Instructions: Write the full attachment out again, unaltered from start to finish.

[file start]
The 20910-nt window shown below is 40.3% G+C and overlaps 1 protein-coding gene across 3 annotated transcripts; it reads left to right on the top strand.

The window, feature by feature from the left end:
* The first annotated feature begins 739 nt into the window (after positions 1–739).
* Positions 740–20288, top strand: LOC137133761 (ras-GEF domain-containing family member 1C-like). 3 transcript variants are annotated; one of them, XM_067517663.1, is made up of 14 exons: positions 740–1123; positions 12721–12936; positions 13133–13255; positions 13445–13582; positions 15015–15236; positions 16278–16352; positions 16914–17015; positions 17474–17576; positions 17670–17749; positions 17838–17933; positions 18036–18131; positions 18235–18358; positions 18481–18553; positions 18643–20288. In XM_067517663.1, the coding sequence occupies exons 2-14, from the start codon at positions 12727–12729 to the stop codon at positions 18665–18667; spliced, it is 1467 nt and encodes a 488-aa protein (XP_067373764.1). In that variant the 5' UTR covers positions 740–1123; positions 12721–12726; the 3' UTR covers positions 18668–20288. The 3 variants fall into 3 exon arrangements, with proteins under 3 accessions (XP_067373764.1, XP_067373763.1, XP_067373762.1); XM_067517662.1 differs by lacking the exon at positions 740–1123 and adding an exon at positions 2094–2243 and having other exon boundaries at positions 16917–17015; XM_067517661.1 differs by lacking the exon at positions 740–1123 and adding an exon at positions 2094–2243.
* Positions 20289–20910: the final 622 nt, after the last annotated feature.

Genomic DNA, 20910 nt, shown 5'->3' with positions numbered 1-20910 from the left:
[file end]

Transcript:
The 20910-nt window shown below is 40.3% G+C and overlaps 1 protein-coding gene across 3 annotated transcripts; it reads left to right on the top strand.

The window, feature by feature from the left end:
* The first annotated feature begins 739 nt into the window (after positions 1–739).
* Positions 740–20288, top strand: LOC137133761 (ras-GEF domain-containing family member 1C-like). 3 transcript variants are annotated; one of them, XM_067517663.1, is made up of 14 exons: positions 740–1123; positions 12721–12936; positions 13133–13255; positions 13445–13582; positions 15015–15236; positions 16278–16352; positions 16914–17015; positions 17474–17576; positions 17670–17749; positions 17838–17933; positions 18036–18131; positions 18235–18358; positions 18481–18553; positions 18643–20288. In XM_067517663.1, the coding sequence occupies exons 2-14, from the start codon at positions 12727–12729 to the stop codon at positions 18665–18667; spliced, it is 1467 nt and encodes a 488-aa protein (XP_067373764.1). In that variant the 5' UTR covers positions 740–1123; positions 12721–12726; the 3' UTR covers positions 18668–20288. The 3 variants fall into 3 exon arrangements, with proteins under 3 accessions (XP_067373764.1, XP_067373763.1, XP_067373762.1); XM_067517662.1 differs by lacking the exon at positions 740–1123 and adding an exon at positions 2094–2243 and having other exon boundaries at positions 16917–17015; XM_067517661.1 differs by lacking the exon at positions 740–1123 and adding an exon at positions 2094–2243.
* Positions 20289–20910: the final 622 nt, after the last annotated feature.

Genomic DNA, 20910 nt, shown 5'->3' with positions numbered 1-20910 from the left: